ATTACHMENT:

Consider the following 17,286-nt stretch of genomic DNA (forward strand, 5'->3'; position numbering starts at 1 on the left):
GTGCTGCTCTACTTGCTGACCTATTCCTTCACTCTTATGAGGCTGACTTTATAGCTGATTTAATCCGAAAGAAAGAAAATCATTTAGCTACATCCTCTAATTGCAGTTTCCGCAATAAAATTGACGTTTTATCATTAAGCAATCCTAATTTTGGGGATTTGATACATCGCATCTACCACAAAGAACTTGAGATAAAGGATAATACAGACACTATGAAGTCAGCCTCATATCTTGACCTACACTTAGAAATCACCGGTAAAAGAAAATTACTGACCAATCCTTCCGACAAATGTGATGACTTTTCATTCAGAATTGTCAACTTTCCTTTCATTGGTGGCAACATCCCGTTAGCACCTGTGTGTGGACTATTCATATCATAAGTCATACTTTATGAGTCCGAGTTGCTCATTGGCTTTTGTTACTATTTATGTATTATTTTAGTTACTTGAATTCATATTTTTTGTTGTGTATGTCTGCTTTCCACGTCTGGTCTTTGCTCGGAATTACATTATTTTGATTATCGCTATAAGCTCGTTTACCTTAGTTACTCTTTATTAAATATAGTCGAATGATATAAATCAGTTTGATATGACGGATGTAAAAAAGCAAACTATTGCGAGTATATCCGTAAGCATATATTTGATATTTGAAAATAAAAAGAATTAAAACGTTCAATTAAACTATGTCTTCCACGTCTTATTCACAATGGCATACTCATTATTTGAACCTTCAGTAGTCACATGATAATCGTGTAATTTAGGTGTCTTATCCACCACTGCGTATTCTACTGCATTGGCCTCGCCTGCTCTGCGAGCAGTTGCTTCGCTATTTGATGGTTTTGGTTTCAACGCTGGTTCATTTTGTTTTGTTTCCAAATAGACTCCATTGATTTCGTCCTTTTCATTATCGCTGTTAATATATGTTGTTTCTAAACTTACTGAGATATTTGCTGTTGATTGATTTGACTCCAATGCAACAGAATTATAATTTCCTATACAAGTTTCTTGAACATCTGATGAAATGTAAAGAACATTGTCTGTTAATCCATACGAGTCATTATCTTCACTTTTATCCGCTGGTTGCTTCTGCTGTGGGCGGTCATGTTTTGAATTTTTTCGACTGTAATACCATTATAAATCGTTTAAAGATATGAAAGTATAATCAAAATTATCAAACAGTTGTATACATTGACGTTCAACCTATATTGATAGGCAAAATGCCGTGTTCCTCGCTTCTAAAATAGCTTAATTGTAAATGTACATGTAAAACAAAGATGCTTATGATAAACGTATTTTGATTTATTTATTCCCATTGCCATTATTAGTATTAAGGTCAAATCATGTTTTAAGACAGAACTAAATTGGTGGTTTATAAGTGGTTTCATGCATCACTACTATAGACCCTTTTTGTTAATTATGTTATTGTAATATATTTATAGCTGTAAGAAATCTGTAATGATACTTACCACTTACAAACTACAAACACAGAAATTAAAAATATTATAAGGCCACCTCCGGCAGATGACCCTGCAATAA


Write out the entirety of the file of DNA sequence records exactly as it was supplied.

Consider the following 17,286-nt stretch of genomic DNA (forward strand, 5'->3'; position numbering starts at 1 on the left):
GTGCTGCTCTACTTGCTGACCTATTCCTTCACTCTTATGAGGCTGACTTTATAGCTGATTTAATCCGAAAGAAAGAAAATCATTTAGCTACATCCTCTAATTGCAGTTTCCGCAATAAAATTGACGTTTTATCATTAAGCAATCCTAATTTTGGGGATTTGATACATCGCATCTACCACAAAGAACTTGAGATAAAGGATAATACAGACACTATGAAGTCAGCCTCATATCTTGACCTACACTTAGAAATCACCGGTAAAAGAAAATTACTGACCAATCCTTCCGACAAATGTGATGACTTTTCATTCAGAATTGTCAACTTTCCTTTCATTGGTGGCAACATCCCGTTAGCACCTGTGTGTGGACTATTCATATCATAAGTCATACTTTATGAGTCCGAGTTGCTCATTGGCTTTTGTTACTATTTATGTATTATTTTAGTTACTTGAATTCATATTTTTTGTTGTGTATGTCTGCTTTCCACGTCTGGTCTTTGCTCGGAATTACATTATTTTGATTATCGCTATAAGCTCGTTTACCTTAGTTACTCTTTATTAAATATAGTCGAATGATATAAATCAGTTTGATATGACGGATGTAAAAAAGCAAACTATTGCGAGTATATCCGTAAGCATATATTTGATATTTGAAAATAAAAAGAATTAAAACGTTCAATTAAACTATGTCTTCCACGTCTTATTCACAATGGCATACTCATTATTTGAACCTTCAGTAGTCACATGATAATCGTGTAATTTAGGTGTCTTATCCACCACTGCGTATTCTACTGCATTGGCCTCGCCTGCTCTGCGAGCAGTTGCTTCGCTATTTGATGGTTTTGGTTTCAACGCTGGTTCATTTTGTTTTGTTTCCAAATAGACTCCATTGATTTCGTCCTTTTCATTATCGCTGTTAATATATGTTGTTTCTAAACTTACTGAGATATTTGCTGTTGATTGATTTGACTCCAATGCAACAGAATTATAATTTCCTATACAAGTTTCTTGAACATCTGATGAAATGTAAAGAACATTGTCTGTTAATCCATACGAGTCATTATCTTCACTTTTATCCGCTGGTTGCTTCTGCTGTGGGCGGTCATGTTTTGAATTTTTTCGACTGTAATACCATTATAAATCGTTTAAAGATATGAAAGTATAATCAAAATTATCAAACAGTTGTATACATTGACGTTCAACCTATATTGATAGGCAAAATGCCGTGTTCCTCGCTTCTAAAATAGCTTAATTGTAAATGTACATGTAAAACAAAGATGCTTATGATAAACGTATTTTGATTTATTTATTCCCATTGCCATTATTAGTATTAAGGTCAAATCATGTTTTAAGACAGAACTAAATTGGTGGTTTATAAGTGGTTTCATGCATCACTACTATAGACCCTTTTTGTTAATTATGTTATTGTAATATATTTATAGCTGTAAGAAATCTGTAATGATACTTACCACTTACAAACTACAAACACAGAAATTAAAAATATTATAAGGCCACCTCCGGCAGATGACCCTGCAATAA